Calliope Coronio belonged to the large Anglo-Greek family of Ionides which played such a crucial part in the history of later Victorian art and taste. Her mother, Aglaia Coronio, was the eldest daughter of Alexander Ionides, the wealthy head of a merchant house who had settled at Tulse Hill and was famous for his hospitality among the artistic, literary and diplomatic communities of London; while her uncles included Constantine Ionides, who formed the magnificent collection of paintings, drawings and prints now in the Victoria and Albert Museum, and Alexander ('Alecco') Ionides, who appears as 'the Greek, in Du Maurier's Trilby and created one of the great 'aesthetic' houses of the day at 1 Holland Park. Another uncle, Luke, who had belonged to the bohemian circle of Whistler and Du Maurier in Paris in the later 1850s, is generally remembered as the boon companion of Burne-Jones; while his sister Chariclia, the youngest of the siblings, married the musician Edward Dannreuther, who did so much to stimulate interest in Wagner in England. (For further information, see Julia Atkins, op.cit.).
Calliope's mother Aglaia was a woman of strong personality. An old friend of the family described her as having 'exceptional education, combined with a powerful intellect, sure judgement, and ... humour. The only fault one could have found with her was a certain eccentricity of thought and behaviour.' In 1855 she married Theodore Coronio (d.1903), and in 1869 they settled at 1A Holland Park, next door to her brother Alecco. The marriage was not a success; 'a good fellow and a wag, very handsome in his youth,' Coronio was unable to share his wife's intellectual interests, and she poured her formidable energy into friendships with the many artists in her family circle. She was particularly close to William Morris (her exact contemporary), with whom she conducted a long correspondence, but her advice was often sought by Rossetti and Burne-Jones over dresses and fabrics for their models, and she was a 'frequent visitor' of G.F. Watts, who (his wife recorded) 'appreciated her wit and the quiet discernment of her taste.'
Calliope, or 'Opie' as she was always known in the family, was her parents' eldest child, a brother, John, arriving a year later. At the age of about two she was painted by Watts, this portrait and one of the artist's paintings of her mother being offered in these Rooms, 25 October 1991, lots 12-13. The present portrait was drawn in 1869, when she was thirteen, and shows her wearing Greek national costume. 'I expect you and Mrs Coronio with the little gypsy on Thursday at 1 o'clock', Rossetti wrote to Charles Augustus Howell that summer (Troxell, loc.cit), perhaps an indication that the Egregious Howell was involved in the commission. As for Rossetti's reference to Calliope as a 'little gypsy', this seems to tie up with what is known of her character as a child. 'We all adored her when we were children,' wrote her cousin Euterpe Craies in her unpublished memoirs, 'she was jolly and full of fun ... and was a great organiser of expeditions. We used to spend happy days together at the Crystal Palace; Grandpapa was one of the Directors, so we had a free pass. We had 2/6 each and bought a 6d plate of chicken and ham and oh! it was fun ... the lovely gardens and ... the beautiful Courts .. [were] full of sculptures and ... thrilling relics, and there were concerts and sideshows of every kind.'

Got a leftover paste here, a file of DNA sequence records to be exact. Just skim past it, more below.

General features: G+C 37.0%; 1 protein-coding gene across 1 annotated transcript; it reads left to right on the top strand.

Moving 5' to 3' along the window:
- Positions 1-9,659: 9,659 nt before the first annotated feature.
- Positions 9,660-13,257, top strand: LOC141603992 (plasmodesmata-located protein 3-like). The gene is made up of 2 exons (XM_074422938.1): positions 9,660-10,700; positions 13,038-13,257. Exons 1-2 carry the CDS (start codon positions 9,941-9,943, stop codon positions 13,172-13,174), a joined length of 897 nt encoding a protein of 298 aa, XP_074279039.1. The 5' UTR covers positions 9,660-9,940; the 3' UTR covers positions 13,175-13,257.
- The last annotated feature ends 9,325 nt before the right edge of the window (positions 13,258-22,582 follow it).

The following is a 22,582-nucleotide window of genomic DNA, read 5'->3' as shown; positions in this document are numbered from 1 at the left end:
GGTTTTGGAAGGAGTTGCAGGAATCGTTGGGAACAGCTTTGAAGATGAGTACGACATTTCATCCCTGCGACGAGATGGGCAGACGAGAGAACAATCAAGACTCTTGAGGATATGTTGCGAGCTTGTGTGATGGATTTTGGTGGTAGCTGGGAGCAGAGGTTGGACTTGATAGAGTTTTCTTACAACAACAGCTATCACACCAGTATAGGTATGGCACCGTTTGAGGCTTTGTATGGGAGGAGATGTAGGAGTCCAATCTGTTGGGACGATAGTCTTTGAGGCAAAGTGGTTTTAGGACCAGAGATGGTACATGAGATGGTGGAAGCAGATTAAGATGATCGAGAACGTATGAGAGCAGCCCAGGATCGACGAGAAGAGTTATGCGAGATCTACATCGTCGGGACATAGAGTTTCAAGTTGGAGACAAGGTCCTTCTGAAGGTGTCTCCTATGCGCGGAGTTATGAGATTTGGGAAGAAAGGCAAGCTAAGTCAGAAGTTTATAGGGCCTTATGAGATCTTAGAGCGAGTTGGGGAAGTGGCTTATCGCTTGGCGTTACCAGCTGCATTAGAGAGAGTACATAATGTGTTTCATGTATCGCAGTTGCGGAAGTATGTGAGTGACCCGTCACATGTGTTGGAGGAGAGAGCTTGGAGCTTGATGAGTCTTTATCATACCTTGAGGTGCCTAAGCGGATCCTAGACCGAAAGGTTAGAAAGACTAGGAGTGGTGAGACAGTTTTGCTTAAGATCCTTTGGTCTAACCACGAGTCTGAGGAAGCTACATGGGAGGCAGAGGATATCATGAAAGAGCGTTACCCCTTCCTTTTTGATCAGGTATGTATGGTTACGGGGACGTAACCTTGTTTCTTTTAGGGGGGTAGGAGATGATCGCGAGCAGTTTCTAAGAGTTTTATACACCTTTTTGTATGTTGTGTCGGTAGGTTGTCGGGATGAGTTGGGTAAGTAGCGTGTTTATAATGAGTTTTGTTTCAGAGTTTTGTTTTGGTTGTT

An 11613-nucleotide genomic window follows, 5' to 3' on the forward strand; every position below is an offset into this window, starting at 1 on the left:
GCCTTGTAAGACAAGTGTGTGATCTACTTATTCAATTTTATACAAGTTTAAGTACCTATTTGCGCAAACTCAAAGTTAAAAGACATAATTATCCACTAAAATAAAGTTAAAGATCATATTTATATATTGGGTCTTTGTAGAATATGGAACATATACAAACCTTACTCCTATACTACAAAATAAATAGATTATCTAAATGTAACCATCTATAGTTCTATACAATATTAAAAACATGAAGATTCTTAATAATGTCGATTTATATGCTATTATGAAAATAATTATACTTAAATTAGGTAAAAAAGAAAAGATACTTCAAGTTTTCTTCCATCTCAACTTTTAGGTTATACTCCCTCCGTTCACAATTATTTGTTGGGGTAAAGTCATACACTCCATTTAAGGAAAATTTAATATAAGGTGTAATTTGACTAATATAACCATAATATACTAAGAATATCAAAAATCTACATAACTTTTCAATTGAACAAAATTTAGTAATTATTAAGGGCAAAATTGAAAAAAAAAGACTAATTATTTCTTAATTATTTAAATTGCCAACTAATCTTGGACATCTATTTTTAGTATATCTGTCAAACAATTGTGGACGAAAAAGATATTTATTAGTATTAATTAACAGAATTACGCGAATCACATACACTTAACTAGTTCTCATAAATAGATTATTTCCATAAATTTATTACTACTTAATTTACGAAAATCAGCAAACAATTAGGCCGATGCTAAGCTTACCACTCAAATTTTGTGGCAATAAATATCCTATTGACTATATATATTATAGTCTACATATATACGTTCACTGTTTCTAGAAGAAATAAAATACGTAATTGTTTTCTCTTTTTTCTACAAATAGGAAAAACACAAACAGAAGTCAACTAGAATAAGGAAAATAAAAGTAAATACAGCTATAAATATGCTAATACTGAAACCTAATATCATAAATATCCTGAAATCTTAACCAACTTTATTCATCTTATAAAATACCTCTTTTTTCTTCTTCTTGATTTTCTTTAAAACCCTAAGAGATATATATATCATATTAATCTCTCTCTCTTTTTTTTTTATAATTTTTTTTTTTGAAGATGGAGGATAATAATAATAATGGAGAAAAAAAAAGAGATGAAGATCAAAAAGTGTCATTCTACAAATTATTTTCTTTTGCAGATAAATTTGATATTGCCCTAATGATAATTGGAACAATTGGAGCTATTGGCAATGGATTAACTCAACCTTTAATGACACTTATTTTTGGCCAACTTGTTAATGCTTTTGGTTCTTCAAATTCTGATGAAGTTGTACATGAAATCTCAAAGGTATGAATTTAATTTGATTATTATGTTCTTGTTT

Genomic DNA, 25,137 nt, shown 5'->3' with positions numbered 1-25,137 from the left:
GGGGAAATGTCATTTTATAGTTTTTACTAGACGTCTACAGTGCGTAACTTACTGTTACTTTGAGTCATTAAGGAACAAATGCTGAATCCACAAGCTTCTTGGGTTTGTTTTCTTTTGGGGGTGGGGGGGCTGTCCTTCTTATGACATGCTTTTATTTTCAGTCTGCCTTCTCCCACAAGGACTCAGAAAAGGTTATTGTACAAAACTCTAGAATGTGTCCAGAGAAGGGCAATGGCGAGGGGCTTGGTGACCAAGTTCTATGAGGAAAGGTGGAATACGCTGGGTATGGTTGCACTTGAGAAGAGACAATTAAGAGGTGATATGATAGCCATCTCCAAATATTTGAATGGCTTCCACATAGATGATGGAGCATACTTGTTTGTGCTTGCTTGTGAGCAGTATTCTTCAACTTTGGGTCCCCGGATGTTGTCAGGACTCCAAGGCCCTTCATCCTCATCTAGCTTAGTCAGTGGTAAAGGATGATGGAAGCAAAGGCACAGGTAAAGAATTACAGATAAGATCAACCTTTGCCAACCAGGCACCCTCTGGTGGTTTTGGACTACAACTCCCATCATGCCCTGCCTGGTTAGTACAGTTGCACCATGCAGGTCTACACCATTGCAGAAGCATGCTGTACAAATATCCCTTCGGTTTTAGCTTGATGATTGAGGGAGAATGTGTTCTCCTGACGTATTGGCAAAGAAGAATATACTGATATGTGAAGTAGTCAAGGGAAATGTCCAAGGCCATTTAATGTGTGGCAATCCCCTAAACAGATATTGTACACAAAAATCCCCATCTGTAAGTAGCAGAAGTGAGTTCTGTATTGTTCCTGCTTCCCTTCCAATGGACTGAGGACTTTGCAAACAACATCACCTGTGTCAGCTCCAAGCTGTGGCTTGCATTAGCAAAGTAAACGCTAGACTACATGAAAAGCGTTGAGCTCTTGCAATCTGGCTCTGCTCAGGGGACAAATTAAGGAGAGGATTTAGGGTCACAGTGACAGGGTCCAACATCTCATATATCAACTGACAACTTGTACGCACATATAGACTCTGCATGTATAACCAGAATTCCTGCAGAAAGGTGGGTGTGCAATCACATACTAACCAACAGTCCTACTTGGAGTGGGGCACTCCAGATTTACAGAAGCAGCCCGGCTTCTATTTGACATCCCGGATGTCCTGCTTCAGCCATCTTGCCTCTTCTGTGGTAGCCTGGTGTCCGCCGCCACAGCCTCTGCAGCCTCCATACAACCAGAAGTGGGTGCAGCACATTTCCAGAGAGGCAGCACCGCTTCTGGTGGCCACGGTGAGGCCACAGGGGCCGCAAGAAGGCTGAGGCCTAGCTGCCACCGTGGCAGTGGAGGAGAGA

Calliope is next heard of in 1872, when she visited Athens with her mother to brush up her Greek, which was 'very poor'. In 1889, at what was considered the exceptionally late age of thirty-three, she married Parasqueva Sechiari, who must have been a good deal older than herself since his sister Isabella had married Calliope's uncle Alecco. A child, Mary, was born in 1892, but Calliope's later life does not seem to have been very happy. Although her husband, like so many men in the Anglo-Greek community, was probably 'something in the City' (stock or insurance broking, or commodities), money was short and the couple appear to have lived with Calliope's parents in Holland Park. Calliope herself once summed up her marriage in the words 'I'm not much, and Parasqueva's not much, but we get along.' She died in 1906 of angina complicated by another illness, and may well have been in poor health for some time. Certainly her mother seems to have anticipated her death, reportedly saying 'I shall die if Calliope dies'. Such was, unhappily, the case. Calliope's death occurred on Sunday, 19 August, and the following day Aglaia committed suicide by stabbing herself with scissors. Life had perhaps always been a disappointment to this ardent and clever woman, but her death was truly worthy of some heroine in Greek tragedy.
We are very grateful to Julia Ionides for her help in preparing this entry.